Men in the military are much more likely to go to court-martial than women, according to recently compiled data, and black or Hispanic service members of either gender are more likely to face a trial than their white counterparts. However, once service members get to trial, the likelihood of a conviction is nearly the same across all demographic backgrounds.

Those are the key findings of a Government Accountability Office study released Thursday.

But the GAO acknowledges the report, spurred by lawmakers concerned by racial inequity in the military justice system, does not have enough information to reach any major conclusions about the data.

Throughout the services, according to the report, men were as much as six times more likely to face a trial, while black service members were about twice as likely to have their charges referred and Hispanic troops were about one-and-a-half times as likely. But overall, the report found, the inconsistent ways in which the services report and track gender, race and ethnicity make it difficult to mine the data available for these disparities.

One example, the report found, is the large number of potential responses for race and ethnicity across the military services’ databases. There are between five to 32 options for race and two to 25 options for ethnicity, "which can complicate cross-service assessments,” the report found.

The study, mandated by Congress in the 2018 National Defense Authorization Act, looked at data from 2013 to 2017, including 258,000 cases of discipline under the Uniform Code of Military Justice in the Army, Air Force, Navy, Marine Corps and Coast Guard.

What they found, after controlling for race, gender, rank, education ― and because the Air Force tracks it, airmen’s years in service ― was that overall, men are are between two and six times more likely to see a court-martial after they’ve been investigated than women.

That high end is in the Army, followed by about 4.5 times in Navy, three times in the Navy and just over two times in the Marine Corps.

Black service members of either gender were about about twice as likely to see court-martial in the Army, Navy and Marine Corps, and close to 1.5 times in the Air Force. For Hispanic troops, it was about 1.5 times across the services.

However, according to the data, once at general or special court-martial, there was no statistical significance in the outcome ― members of all races and ethnicities were convicted at similar rates. In most instances, the report found, minority service members were given the same, or less severe, punishments than their white counterparts.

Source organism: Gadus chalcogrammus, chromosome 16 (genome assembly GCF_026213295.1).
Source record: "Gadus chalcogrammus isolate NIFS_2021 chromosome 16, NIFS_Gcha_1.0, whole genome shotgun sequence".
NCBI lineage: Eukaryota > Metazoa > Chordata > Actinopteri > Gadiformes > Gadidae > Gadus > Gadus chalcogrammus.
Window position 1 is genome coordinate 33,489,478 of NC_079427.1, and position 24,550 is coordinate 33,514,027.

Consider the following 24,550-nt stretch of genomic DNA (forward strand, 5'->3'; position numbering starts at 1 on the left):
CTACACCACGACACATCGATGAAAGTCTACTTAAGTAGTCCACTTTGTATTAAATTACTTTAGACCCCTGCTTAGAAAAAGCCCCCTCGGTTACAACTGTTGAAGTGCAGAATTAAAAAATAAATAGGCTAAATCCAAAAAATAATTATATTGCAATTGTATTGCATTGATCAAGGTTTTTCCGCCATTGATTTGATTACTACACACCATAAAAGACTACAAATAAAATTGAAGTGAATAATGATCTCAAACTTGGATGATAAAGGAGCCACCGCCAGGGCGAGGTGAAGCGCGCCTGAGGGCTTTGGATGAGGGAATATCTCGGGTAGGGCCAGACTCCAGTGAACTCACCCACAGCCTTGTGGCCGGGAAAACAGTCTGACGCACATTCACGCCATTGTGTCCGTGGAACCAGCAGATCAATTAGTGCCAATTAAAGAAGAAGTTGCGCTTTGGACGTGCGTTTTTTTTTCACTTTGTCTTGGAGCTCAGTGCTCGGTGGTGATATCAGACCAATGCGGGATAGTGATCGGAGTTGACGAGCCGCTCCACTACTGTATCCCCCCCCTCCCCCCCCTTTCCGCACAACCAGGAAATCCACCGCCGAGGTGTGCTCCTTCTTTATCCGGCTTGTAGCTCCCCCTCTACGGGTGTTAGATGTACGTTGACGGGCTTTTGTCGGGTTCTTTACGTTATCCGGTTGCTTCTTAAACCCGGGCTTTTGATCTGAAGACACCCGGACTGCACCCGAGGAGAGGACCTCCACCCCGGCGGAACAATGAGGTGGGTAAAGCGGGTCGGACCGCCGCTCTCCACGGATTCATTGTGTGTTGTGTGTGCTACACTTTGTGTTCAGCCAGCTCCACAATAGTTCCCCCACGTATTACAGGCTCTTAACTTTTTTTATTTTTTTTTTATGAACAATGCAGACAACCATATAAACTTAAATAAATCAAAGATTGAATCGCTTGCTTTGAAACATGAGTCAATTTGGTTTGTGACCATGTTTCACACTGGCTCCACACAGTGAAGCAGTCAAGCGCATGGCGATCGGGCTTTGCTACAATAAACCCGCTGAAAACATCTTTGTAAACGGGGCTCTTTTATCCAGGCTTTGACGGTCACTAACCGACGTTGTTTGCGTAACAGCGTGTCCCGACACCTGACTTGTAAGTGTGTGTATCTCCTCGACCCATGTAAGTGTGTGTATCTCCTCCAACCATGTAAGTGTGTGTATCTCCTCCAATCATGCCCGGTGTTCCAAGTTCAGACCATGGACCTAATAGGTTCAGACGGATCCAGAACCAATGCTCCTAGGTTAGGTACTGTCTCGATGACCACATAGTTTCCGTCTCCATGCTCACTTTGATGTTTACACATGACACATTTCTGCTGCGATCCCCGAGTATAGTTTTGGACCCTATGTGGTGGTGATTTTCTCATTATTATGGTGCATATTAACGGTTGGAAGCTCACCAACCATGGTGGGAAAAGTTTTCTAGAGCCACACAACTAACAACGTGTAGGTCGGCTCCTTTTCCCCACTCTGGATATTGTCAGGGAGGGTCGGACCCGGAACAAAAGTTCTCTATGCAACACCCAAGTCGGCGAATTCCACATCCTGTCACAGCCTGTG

Keeping track

Beyond those findings, what the GAO report concluded is that the services will have to do a better job tracking these statistics before anyone can determine whether there are demographic disparities in the military’s criminal justice system.

In 2017, service members advocacy organization Protect Our Defenders published its own report, concluding that black troops were having drastically different outcomes under UCMJ, per data obtained by Freedom of Information Act request.

The GAO’s findings support some of those claims, but their 11 recommendations take aim at the data collection itself. They include:

  • That the Army, Navy and Air Force departments should record ethnicity and race data in investigations and personnel databases using the same categories as military justice databases.
  • The the Coast Guard should modify its military justice database to be searchable by gender, as well as include race and ethnicity data.
  • That Defense Department’s annual UCMJ review should consider an amendment to require gender, race and ethnicity as part of its reporting requirements.
  • That both DoD and the Homeland Security Department should review cases and track disparities in gender, race or ethnicity.
  • That the Army, Navy and Coast Guard should consider collecting complete demographic information for their non-judicial punishment reports.
  • That both DoD and DHS should do a joint evaluation to identify demographic disparities, and address the causes.

DoD fully concurred with all but two recommendations, only adding that DHS be looped in on any recommendations directed at all five services, and that any efforts be under the authority of those departments, rather than any offices within them. DHS concurred across the board.

Meghann Myers is the Pentagon bureau chief at Military Times. She covers operations, policy, personnel, leadership and other issues affecting service members.

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